is 1:8 (assuming your DIT fits in RAM) and nobody cares virtual vs. physical. The EXCHANGE recommendation is 1:1 phys:virt cores, but not more than 1:2 on cores. However, 1:1 phys:virt memory is the only configuration supported.


Like Brian says – simple capacity planning. Both AD and Exchange scale well. Exchange isn’t horribly happy about oversubscription because it does its own memory management and processor management.




g4ugm posted this 26 July 2016

Actually Active Directory can also be a memory hog. It will try and load the database into RAM if possible...



g4ugm posted this 26 July 2016

Having read some papers I note that VMWare say to leave Hyperthreading enabled, BUT to make sure you only count Physical when Capacity Planning Dave 


sbradcpa posted this 26 July 2016

'course he is posting from .edu and I'm a lowly SMBer so I should just
shut up. :-)

I'm just saying that I've never seen a 1 to 1 processor requirement in
virtualization and we virtualize a lot of stuff down here and have
always gone with the guidance Especially in the newer OS's that are
built in the virtualization era.

On 7/26/2016 2:57 PM, Dave Wade wrote:
> Actually Active Directory can also be a memory hog. It will try and load the database into RAM if possible...
> Dave


g4ugm posted this 27 July 2016

Having worked in both corporate and University environments, the "business requirements" can be very different...



patrickg posted this 27 July 2016

It really all depends on your workload. For a consultant saying 1:1 means they don’t need to know anything and you’ll never have CPU congestion. I’ve run DC’s on VM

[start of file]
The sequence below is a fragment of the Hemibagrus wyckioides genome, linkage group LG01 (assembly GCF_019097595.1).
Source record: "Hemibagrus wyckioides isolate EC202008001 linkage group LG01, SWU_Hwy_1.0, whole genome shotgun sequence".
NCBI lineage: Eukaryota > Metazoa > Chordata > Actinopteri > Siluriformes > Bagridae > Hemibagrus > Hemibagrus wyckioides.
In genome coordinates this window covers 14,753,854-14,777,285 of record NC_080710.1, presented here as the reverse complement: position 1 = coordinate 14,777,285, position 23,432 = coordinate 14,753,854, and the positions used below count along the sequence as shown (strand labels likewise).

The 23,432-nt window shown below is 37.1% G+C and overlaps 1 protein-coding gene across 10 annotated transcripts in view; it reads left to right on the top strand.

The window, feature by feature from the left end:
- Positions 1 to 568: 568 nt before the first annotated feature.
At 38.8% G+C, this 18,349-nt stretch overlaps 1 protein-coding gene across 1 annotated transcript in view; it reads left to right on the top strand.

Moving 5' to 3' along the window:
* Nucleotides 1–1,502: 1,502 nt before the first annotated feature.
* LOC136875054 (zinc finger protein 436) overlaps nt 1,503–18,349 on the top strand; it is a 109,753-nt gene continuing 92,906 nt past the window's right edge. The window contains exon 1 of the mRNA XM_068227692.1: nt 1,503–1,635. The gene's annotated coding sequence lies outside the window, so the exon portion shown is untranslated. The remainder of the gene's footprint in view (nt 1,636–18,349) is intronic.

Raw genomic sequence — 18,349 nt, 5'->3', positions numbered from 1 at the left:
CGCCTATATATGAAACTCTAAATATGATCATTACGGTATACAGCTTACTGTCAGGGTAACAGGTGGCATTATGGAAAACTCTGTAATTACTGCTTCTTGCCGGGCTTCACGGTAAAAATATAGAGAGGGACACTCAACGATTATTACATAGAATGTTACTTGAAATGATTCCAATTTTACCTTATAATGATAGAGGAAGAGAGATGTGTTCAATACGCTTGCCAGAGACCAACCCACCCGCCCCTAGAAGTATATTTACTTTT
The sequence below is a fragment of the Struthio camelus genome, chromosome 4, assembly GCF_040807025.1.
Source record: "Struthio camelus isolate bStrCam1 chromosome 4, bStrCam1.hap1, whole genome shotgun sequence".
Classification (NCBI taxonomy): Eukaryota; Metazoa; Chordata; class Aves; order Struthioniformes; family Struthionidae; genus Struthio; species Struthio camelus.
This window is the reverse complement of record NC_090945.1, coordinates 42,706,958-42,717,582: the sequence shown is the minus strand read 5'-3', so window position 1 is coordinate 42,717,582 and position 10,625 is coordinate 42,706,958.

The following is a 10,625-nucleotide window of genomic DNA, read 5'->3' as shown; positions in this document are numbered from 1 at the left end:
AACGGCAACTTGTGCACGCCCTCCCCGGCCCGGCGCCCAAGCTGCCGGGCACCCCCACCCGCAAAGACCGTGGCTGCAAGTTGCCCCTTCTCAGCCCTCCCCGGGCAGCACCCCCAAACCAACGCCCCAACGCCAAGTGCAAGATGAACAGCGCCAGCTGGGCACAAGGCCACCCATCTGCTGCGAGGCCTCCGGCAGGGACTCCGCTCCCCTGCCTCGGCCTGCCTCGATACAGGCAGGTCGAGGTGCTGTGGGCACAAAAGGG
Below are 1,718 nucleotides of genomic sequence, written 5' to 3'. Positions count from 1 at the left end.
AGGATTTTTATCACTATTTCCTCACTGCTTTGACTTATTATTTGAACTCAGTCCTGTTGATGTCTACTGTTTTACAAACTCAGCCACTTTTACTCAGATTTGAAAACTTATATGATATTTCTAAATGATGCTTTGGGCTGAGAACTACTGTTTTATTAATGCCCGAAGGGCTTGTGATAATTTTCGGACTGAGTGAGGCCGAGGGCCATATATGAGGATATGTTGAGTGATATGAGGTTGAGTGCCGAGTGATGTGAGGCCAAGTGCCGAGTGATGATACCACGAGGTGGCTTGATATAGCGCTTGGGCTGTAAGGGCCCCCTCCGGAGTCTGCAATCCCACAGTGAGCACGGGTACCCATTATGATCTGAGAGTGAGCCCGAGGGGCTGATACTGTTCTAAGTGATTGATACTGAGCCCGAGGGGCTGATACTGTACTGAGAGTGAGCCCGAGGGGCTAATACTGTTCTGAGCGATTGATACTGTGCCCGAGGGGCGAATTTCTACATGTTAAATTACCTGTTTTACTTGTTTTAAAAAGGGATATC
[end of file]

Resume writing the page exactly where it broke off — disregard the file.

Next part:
farms in densities (HT enabled but excluded for the counts) of up to 30:1 before without any issues. While the 30:1 was an extreme large number of VM’s sitting idle 99% of the time, you can get that kind of density depending on the workload. In the current

Prod farm we are running DCs/Exchange/Oracle/SQL/Sec cams/Solarwinds/IIS/you name it and running at a more reasonable 2.9:1 under VMware. Given this environment, I know I can’t go above 3.1:1 else there will be ready-wait issues.


Under VMware the general rule of thumb I’ve always gone by for mixed workloads has been start with 2:1, check the ready wait and see. If it looks clean, put a node into

maintenance and up the ratio until you see congestion. Once you do, you’ll know what you can’t go above. The only exception to this are say you have 14 cores and carve out a 12 vCPU VM…you won’t get very far on densities like this.


With any Hypervisor the CPU/Ram/Storage is a shared resource and while VM’s do require a certain about of dedicated CPU resources, it’s really a dedicated amount for

a given clock-cycle. VM’s only use what they need and sit idle the rest of the time.





BrianB posted this 28 July 2016

Thank you everyone for your responses. I believe that we have been able to present enough information based upon your responses to keep from stirring up a grief about dedicating hardware unnecessarily.

Thank you again.

Brian Britt